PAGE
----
By Patrick Gerard L. Moral, MD FPCCP
Healthcare, as we know it, has been altered by COVID-19. Though a lot of people have already recovered, the moderately to severely affected patients continue to inundate hospital capacity. The presentation is usually respiratory, dyspnea and oxygen/ventilatory support. A question that inevitably follows is: How can nutritional support make a difference for the recovery of COVID-19 patients?
Both the European Society for Clinical Nutrition and Metabolism (ESPEN) and Society of Critical Care Medicine (SCCM) with the American Society for Parenteral and Enteral Nutrition (ASPEN) have released guides for providing nutrition to the suspected and confirmed COVID-19 patients.
The following are the amalgamated statements from the guides to provide a simple note for the physicians caring for them:
Patients may present with anorexia, and combined with
the catabolic state, may accelerate this process.
1. Energy needs: ¹
• 27 kcal per kg body weight and day; total energy expenditure
for polymorbid patients aged >65 years
• 30 kcal per kg body weight and day; total energy expenditure
for severely underweight polymorbid patients
• 30 kcal per kg body weight and day; guiding value for energy
intake in older persons, this value should be individually
adjusted with regard to nutritional status, physical activity
level, disease status and tolerance
1. Protein needs: ¹
• 1 g protein per kg body weight and day in older persons;
the amount should be individually adjusted with regard to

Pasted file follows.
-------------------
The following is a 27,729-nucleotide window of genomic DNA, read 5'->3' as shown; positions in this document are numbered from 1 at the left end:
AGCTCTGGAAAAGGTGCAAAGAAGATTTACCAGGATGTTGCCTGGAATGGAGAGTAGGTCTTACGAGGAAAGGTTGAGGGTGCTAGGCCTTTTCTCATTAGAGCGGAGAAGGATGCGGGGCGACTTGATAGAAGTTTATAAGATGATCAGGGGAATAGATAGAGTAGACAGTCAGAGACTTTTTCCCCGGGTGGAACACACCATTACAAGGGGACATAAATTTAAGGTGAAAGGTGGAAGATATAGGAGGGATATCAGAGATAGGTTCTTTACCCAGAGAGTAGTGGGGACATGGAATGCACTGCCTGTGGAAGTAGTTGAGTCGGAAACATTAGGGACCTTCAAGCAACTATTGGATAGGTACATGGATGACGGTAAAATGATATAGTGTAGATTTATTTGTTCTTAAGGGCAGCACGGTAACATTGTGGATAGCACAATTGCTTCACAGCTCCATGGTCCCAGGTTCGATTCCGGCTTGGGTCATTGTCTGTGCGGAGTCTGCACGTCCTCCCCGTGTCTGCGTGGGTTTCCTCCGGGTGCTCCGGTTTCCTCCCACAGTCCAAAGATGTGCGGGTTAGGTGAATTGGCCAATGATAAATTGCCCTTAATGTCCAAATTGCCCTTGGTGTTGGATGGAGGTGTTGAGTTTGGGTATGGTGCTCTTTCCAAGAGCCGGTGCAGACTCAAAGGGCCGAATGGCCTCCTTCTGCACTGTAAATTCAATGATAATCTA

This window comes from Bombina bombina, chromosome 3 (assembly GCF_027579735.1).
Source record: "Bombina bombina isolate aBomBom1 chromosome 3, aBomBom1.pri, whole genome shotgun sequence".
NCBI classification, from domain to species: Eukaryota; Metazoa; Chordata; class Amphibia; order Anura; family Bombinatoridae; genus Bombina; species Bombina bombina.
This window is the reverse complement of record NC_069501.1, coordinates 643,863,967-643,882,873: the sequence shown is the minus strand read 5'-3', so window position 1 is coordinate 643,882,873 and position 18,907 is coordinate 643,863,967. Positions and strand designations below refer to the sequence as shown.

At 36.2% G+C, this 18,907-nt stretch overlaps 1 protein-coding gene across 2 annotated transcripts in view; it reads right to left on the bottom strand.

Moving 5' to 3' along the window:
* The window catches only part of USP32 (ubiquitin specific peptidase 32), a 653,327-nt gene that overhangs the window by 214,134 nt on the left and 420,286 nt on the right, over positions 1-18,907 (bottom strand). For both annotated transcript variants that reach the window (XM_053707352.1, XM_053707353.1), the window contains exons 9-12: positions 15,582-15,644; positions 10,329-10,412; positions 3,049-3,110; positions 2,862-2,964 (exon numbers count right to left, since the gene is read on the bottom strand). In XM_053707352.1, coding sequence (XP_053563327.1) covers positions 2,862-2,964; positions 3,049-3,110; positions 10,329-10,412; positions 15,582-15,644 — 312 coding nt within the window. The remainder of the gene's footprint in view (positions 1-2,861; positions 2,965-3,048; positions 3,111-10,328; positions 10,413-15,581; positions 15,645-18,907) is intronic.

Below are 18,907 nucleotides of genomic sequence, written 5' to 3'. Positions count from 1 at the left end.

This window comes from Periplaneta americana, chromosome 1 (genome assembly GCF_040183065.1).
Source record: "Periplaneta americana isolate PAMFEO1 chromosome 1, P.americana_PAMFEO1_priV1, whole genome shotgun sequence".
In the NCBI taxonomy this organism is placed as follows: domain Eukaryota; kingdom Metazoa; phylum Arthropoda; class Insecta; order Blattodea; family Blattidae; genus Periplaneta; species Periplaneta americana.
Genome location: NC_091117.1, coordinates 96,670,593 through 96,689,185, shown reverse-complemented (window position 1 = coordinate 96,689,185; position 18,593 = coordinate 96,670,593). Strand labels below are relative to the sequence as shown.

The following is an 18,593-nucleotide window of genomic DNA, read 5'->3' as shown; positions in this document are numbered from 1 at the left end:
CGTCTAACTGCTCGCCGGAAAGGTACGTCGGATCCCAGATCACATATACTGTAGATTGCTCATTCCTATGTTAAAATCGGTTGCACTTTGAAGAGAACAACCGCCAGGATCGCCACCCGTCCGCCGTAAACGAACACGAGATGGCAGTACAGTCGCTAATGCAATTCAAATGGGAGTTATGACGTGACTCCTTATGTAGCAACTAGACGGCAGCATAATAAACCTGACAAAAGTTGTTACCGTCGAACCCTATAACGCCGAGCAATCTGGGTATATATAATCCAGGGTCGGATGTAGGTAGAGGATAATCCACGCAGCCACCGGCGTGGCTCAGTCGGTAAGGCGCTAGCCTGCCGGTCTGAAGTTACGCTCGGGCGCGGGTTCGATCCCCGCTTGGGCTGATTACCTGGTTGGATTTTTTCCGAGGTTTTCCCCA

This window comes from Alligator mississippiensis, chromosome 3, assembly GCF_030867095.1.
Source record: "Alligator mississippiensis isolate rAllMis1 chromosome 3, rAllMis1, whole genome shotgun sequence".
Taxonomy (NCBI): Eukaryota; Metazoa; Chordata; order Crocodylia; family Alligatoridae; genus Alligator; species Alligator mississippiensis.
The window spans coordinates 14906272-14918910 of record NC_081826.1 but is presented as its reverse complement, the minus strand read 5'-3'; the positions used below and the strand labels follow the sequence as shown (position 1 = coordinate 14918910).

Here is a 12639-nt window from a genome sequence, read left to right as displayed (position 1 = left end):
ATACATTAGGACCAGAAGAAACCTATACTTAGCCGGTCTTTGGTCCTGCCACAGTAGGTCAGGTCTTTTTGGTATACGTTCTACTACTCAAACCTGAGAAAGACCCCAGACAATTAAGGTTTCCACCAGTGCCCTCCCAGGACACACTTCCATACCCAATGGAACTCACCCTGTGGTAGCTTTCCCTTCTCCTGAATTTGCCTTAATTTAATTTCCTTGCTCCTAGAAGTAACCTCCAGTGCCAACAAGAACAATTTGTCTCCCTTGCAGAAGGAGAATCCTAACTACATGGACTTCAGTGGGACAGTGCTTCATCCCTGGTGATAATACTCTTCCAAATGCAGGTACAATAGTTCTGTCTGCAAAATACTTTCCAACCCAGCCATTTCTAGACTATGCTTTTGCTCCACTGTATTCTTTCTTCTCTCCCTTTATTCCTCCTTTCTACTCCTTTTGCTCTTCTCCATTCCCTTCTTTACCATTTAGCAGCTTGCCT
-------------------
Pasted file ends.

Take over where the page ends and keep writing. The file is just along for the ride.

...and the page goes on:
nutrtional status, physical activity level, disease status and
• 1 g protein per kg body weight and day in polymorbid
medical inpatients in order to prevent body weight loss
reduce the risk of complications and hospital readmission
and improve functional outcome
With intubated patients, this should be via a nasogastric tube.
Continuous feeding is preferred over bolus.
The SCCM/ASPEN guide recommends that early enteral
nutrition (EN) within 24-36 hours of ICU admission or within 12
hours of intubation and mechanical ventilatory support should
be the objective.
Initiate low dose EN, either hypocaloric or trophic, advancing to full
dose EN slowly over the first week of critical illness to meet energy
goal of 15-20 kcal/kg actual body weight (ABW)/day.
Gastrointestinal symptoms may be reflective of the severity of the
illness of COVID-19. It has been recommended to note for enteral
feeding intolerance along with other monitoring activities to
minimise health provider exposure and decrease chances of
One of the ways oxygenation may be improved is to prone
position patients who meet criteria. Keeping the head of the
bed elevated (reverse Trendelenburg) to at least 10 to 25
degrees to decrease the risk of aspiration of gastric contents,
facial edema and intra-abdominal hypertension, has been
recommended by SCCM/ASPEN. Predigested short peptide
preparations are recommended for better & faster intestinal
absorption and utilization.³
As the condition improves and in the absence of gastrointestinal
dysfunction, addition of fiber should be considered. Low levels or
intakes of micronutrients such as vitamins A, E, B6 and B12, Zn and
Se have been associated with poorer clinical outcomes with viral
infections, so supplementation may be considered. ²
As much as finding the medications that truly target COVID-19 are paramount, one weapon that
may be missed in this fight is just in arm’s reach - nutrition.
*For Healthcare Professionals Only
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1. Martindale R et al., Nutrition Therapy in the Patient with COVID-19 Disease Requiring ICU Care. Society of Critical Care Medicine
and the American Society for Parenteral and Enteral Nutrition April 1, 2020
2. Barazzoni R et al., ESPEN expert statements and practical guidance for nutritional management of individuals with SARS-CoV-2
infection, Clinical Nutrition, https://doi.org/10.1016/j.clnu.2020.03.022
3. Liang T. Handbook of COVID-19 Prevention and Treatment. 2020